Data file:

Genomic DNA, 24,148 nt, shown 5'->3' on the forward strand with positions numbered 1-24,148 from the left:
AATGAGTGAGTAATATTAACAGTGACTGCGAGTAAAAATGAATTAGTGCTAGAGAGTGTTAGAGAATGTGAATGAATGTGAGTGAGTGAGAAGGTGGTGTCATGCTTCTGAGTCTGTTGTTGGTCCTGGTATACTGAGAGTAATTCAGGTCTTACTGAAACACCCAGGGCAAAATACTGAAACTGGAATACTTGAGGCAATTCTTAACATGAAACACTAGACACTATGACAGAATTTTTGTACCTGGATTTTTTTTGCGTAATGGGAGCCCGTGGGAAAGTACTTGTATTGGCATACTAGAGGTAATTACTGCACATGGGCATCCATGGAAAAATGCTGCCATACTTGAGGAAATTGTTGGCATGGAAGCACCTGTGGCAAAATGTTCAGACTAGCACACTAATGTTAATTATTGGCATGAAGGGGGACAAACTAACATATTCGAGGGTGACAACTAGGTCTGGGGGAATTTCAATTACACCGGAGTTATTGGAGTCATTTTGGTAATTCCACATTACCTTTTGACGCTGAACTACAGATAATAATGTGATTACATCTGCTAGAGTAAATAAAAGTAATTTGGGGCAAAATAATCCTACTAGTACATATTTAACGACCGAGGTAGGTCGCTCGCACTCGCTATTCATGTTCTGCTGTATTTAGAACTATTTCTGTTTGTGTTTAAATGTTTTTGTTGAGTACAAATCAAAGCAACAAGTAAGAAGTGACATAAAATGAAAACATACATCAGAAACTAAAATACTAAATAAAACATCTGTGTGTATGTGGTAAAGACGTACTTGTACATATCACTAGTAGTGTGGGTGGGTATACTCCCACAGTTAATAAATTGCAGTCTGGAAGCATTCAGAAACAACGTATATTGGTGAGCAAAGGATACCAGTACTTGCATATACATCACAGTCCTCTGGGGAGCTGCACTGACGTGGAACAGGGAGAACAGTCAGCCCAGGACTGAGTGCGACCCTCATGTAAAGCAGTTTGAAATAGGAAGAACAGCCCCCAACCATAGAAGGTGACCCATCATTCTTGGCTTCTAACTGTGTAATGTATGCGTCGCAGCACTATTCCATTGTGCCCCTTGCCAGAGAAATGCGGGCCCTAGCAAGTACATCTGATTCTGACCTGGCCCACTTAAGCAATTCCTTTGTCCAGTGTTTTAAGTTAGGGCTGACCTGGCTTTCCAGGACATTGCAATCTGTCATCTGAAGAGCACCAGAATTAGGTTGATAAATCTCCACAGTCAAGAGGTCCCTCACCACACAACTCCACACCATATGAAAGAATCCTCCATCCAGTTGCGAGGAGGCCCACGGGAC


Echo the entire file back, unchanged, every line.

Genomic DNA, 24,148 nt, shown 5'->3' on the forward strand with positions numbered 1-24,148 from the left:
AATGAGTGAGTAATATTAACAGTGACTGCGAGTAAAAATGAATTAGTGCTAGAGAGTGTTAGAGAATGTGAATGAATGTGAGTGAGTGAGAAGGTGGTGTCATGCTTCTGAGTCTGTTGTTGGTCCTGGTATACTGAGAGTAATTCAGGTCTTACTGAAACACCCAGGGCAAAATACTGAAACTGGAATACTTGAGGCAATTCTTAACATGAAACACTAGACACTATGACAGAATTTTTGTACCTGGATTTTTTTTGCGTAATGGGAGCCCGTGGGAAAGTACTTGTATTGGCATACTAGAGGTAATTACTGCACATGGGCATCCATGGAAAAATGCTGCCATACTTGAGGAAATTGTTGGCATGGAAGCACCTGTGGCAAAATGTTCAGACTAGCACACTAATGTTAATTATTGGCATGAAGGGGGACAAACTAACATATTCGAGGGTGACAACTAGGTCTGGGGGAATTTCAATTACACCGGAGTTATTGGAGTCATTTTGGTAATTCCACATTACCTTTTGACGCTGAACTACAGATAATAATGTGATTACATCTGCTAGAGTAAATAAAAGTAATTTGGGGCAAAATAATCCTACTAGTACATATTTAACGACCGAGGTAGGTCGCTCGCACTCGCTATTCATGTTCTGCTGTATTTAGAACTATTTCTGTTTGTGTTTAAATGTTTTTGTTGAGTACAAATCAAAGCAACAAGTAAGAAGTGACATAAAATGAAAACATACATCAGAAACTAAAATACTAAATAAAACATCTGTGTGTATGTGGTAAAGACGTACTTGTACATATCACTAGTAGTGTGGGTGGGTATACTCCCACAGTTAATAAATTGCAGTCTGGAAGCATTCAGAAACAACGTATATTGGTGAGCAAAGGATACCAGTACTTGCATATACATCACAGTCCTCTGGGGAGCTGCACTGACGTGGAACAGGGAGAACAGTCAGCCCAGGACTGAGTGCGACCCTCATGTAAAGCAGTTTGAAATAGGAAGAACAGCCCCCAACCATAGAAGGTGACCCATCATTCTTGGCTTCTAACTGTGTAATGTATGCGTCGCAGCACTATTCCATTGTGCCCCTTGCCAGAGAAATGCGGGCCCTAGCAAGTACATCTGATTCTGACCTGGCCCACTTAAGCAATTCCTTTGTCCAGTGTTTTAAGTTAGGGCTGACCTGGCTTTCCAGGACATTGCAATCTGTCATCTGAAGAGCACCAGAATTAGGTTGATAAATCTCCACAGTCAAGAGGTCCCTCACCACACAACTCCACACCATATGAAAGAATCCTCCATCCAGTTGCGAGGAGGCCCACGGGAC